There must have been at least 1500 years of living in that sunny lounge last week. The youngest was Khululwa Nkatshu. Khuls showed up with her mate Cindy who works on the cash till at Woolworths in Long Beach Mall, Fish Hoek and Khuls was the actress who performed my one woman play ‘A President in Waiting’ at the Masambe, Baxter Theatre two years ago. Thank you for coming to my perf, Khuls and Cindy.
A number of my poems feature those wonderful Xhosa Dlongwana sisters: Maria, Beauty, Patricia, Wendy, Miranda/Busisiwe, Pumeza and Kutala. Pumeza texted me at 6.00 am last Sunday to say their father had died. Pumeza is taking seven children by car to the Eastern Cape this Friday after work to get to her father’s funeral on Saturday and returning home on Sunday to go back to work on Monday. Pumeza, thank you for the Tuesday work you do in our home.
I want to thank Betty Halstead OBE for thanking me after every poem I read. Betty is a 100 years old and told me that I had enriched her life last week. She was awarded an OBE for tribal work in Zimbabwe. When I called for Qs and As she asked me where I would like to end up. I said I thought St James’s was a fine place to be … Thank you, Betty for enriching my life.
Next stop/Fish Hoek Scribblers/Thursday 15th November at 6.00 pm for another perf of ‘Red Lipstick & Revelations’.

Small and Trusted

15/10/2018 // by Jan Moran Neil

‘Small and Trusted’ by Ms Paige Turner
My ‘Red Lipstick’ audience last Friday at High Wycombe Library almost beat my Guinness Book of Records hit in 1979. That was with my Ruddles Theatre Company (sponsored by the lovely Rutland brewery) performance of Barry Keefe’s ‘Gotcha’ which had an audience in Grantham of two. And they were mates of one of our actors. To be fair I was competing with a Royal Wedding and the 11 Plus results.
But it doesn’t matter to me if I have three or a thousand punters: a perf is a perf. The audience was small and very appreciative and so was I.
Writing Magazine included a tiny book in their last issue of writers’ quotes. Thumbing through I see Rose Tremain has written: listen to the criticisms and preferences of your “trusted first readers”. A further draft of my novel has come back from one of my “trusted first readers” and I’m listening hard. Writing is re-writing …

Blog 200/A Well Good Working Week

06/10/2018 // by Jan Moran Neil

Blog 200 – A Well Good Working Week
When I let go of my regular Creative Ink for Writers’ classes I didn’t expect to be quite so busy with … well … work. Like London buses, editing work comes in showers. I had a downpour this week but rain is in my genes: I come from a long line of umbrella makers, so the pennies from heaven are welcome. And my, is it raining today.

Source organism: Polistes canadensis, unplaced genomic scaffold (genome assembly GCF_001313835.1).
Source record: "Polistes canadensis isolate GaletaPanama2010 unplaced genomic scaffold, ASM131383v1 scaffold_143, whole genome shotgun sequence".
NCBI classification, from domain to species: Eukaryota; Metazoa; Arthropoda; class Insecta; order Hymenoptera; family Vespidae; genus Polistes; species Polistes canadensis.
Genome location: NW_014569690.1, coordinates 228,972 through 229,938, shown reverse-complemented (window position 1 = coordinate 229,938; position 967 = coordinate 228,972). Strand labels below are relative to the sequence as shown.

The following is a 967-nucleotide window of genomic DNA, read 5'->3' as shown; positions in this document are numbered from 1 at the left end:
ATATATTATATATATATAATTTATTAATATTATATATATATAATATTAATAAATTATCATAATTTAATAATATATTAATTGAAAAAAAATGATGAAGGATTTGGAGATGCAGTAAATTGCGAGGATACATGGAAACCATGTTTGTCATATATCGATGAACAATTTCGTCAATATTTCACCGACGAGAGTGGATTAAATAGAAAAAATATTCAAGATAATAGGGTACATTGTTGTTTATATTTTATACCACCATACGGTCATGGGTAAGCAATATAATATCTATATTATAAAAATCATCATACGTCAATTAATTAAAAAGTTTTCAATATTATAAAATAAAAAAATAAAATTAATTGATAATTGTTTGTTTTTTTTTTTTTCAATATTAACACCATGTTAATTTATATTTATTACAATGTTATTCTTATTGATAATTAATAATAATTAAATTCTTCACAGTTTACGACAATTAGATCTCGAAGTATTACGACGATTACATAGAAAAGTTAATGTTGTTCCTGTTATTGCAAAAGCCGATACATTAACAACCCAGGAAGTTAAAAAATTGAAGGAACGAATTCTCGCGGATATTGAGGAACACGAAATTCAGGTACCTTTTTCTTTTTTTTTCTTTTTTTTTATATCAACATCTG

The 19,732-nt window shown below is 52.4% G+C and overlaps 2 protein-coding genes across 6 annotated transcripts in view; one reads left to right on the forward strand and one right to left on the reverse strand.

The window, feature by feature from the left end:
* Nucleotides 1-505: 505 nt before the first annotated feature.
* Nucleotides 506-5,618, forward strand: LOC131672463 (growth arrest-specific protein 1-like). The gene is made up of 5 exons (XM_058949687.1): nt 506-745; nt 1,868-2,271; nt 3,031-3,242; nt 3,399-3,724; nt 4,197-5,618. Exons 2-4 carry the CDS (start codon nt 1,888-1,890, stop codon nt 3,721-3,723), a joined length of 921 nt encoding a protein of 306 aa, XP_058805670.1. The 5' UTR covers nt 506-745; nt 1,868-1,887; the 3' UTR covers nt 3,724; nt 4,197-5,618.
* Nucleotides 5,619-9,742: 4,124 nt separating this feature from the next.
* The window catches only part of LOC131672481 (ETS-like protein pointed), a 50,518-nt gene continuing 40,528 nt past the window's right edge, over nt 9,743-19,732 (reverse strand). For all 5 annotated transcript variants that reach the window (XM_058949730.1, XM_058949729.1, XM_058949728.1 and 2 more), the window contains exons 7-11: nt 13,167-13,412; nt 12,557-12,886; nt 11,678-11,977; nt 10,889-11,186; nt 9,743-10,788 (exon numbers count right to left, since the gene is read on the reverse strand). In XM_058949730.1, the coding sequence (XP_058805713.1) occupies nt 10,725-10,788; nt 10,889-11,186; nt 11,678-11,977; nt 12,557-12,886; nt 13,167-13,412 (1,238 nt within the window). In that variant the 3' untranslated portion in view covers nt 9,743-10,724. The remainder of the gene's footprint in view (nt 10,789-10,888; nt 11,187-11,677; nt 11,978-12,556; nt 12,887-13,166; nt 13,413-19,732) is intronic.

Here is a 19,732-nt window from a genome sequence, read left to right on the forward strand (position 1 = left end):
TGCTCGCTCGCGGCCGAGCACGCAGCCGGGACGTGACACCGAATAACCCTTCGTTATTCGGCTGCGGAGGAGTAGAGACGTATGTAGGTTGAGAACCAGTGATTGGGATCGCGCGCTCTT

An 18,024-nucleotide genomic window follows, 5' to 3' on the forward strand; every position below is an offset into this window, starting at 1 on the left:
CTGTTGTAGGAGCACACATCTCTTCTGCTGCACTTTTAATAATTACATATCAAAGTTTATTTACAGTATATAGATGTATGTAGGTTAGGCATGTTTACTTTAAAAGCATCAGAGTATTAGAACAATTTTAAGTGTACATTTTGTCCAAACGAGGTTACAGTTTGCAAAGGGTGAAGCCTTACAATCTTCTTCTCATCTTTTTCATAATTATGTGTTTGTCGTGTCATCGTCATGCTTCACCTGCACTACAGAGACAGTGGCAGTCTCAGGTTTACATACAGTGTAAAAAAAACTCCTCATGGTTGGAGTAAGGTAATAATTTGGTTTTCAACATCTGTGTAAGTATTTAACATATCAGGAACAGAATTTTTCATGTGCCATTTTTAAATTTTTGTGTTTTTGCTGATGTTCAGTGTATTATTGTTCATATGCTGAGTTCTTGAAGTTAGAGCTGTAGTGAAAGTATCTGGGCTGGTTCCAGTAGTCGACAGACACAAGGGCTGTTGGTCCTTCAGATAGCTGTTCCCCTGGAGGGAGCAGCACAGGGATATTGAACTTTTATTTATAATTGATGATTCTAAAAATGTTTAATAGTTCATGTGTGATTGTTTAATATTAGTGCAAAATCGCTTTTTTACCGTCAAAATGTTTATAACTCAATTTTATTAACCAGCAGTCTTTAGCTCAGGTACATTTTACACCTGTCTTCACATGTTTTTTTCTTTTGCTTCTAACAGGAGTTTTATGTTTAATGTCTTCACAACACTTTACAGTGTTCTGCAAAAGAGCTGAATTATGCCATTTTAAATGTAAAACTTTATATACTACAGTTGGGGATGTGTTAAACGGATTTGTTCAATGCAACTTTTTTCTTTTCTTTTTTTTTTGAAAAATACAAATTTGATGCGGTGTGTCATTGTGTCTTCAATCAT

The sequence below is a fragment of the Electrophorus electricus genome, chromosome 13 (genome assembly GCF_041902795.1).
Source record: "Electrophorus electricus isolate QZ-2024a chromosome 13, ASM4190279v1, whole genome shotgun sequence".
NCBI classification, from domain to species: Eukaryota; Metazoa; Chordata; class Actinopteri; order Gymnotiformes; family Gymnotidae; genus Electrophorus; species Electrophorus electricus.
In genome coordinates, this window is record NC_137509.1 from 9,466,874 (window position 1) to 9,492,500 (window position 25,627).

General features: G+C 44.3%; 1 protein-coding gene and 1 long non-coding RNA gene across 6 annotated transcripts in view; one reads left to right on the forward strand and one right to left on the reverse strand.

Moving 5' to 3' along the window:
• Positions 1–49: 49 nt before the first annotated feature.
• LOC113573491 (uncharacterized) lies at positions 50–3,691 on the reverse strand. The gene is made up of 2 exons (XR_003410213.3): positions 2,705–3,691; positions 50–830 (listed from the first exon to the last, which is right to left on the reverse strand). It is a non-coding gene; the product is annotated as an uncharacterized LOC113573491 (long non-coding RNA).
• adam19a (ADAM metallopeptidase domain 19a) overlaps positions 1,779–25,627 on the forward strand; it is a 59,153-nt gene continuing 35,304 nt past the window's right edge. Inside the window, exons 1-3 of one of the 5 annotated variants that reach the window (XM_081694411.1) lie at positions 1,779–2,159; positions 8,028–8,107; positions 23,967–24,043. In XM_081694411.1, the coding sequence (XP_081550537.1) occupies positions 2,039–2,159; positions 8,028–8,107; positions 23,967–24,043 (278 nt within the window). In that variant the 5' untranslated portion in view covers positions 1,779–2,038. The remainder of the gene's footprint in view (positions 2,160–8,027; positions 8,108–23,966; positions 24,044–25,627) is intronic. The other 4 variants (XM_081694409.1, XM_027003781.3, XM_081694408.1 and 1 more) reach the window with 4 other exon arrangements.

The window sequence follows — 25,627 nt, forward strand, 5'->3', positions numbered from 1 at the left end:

Last Wednesday evening saw the third Creative Ink workshop this year organised by Catherine Klyhn and my topic was ‘The Stranger’: the person or incident which comes from a foreign and unexpected field to change the course of your life or your central character’s life. Next evening workshop is Wednesday 5th December in Amersham and it’s ‘The Visitor’. Email me if interested. Catherine puts on lovely mulled wine and picks. £18.
How great it is to see former Creative Inkers for coffee and cake. When the lovely Galit Gibson suggested this on a Saturday morning, I thought – what a great idea. Especially after an hour on the treadmill watching ‘Coronation Street’ catch up. Galit and I never stopped talking: not surprising if you know either of us.
Don’t be a stranger. Let me know how you and your words are getting along.

I’m at High Wycombe Library next Friday 12th October – 11.00 am until midday reading from my ‘Red Lipstick & Revelations’ poetry collection for National Libraries Week.

The Cliveden Experience …

21/09/2018 // by Jan Moran Neil

‘The Cliveden Experience’ by Ms Paige Turner
Since 2000 I’ve been running my regular Creative Ink for Writers’ classes at the Fitzwilliams Centre, Beaconsfield. In May, I retired (only) from my regular classes and past and present writers came to a Drinks Potty at the centre. The writers presented me with vouchers for Cliveden and I chose to take Mr Justin Case there for dinner on our 33rd wedding anniversary two weeks ago. I was amused that Fiona Gibb had purchased the vouchers on Harry and Meghan’s wedding day, dodging all sorts of security to do so. Our dinner fell on the evening of the day I would have started back for the Creative Ink academic term so I had mixed emotions, not least feeling like a duchess and that one may have sat on the same loo seat as Jan Moran Neil …
Contact me if you would like to attend an evening workshop in Amersham entitled ‘The Stranger’ at 8.00 pm.
Free entry for a further performance of ‘Red Lipstick & Revelations’ at High Wycombe Library, Eden Centre, Friday 12th October 11.00 am until midday for National Libraries Week.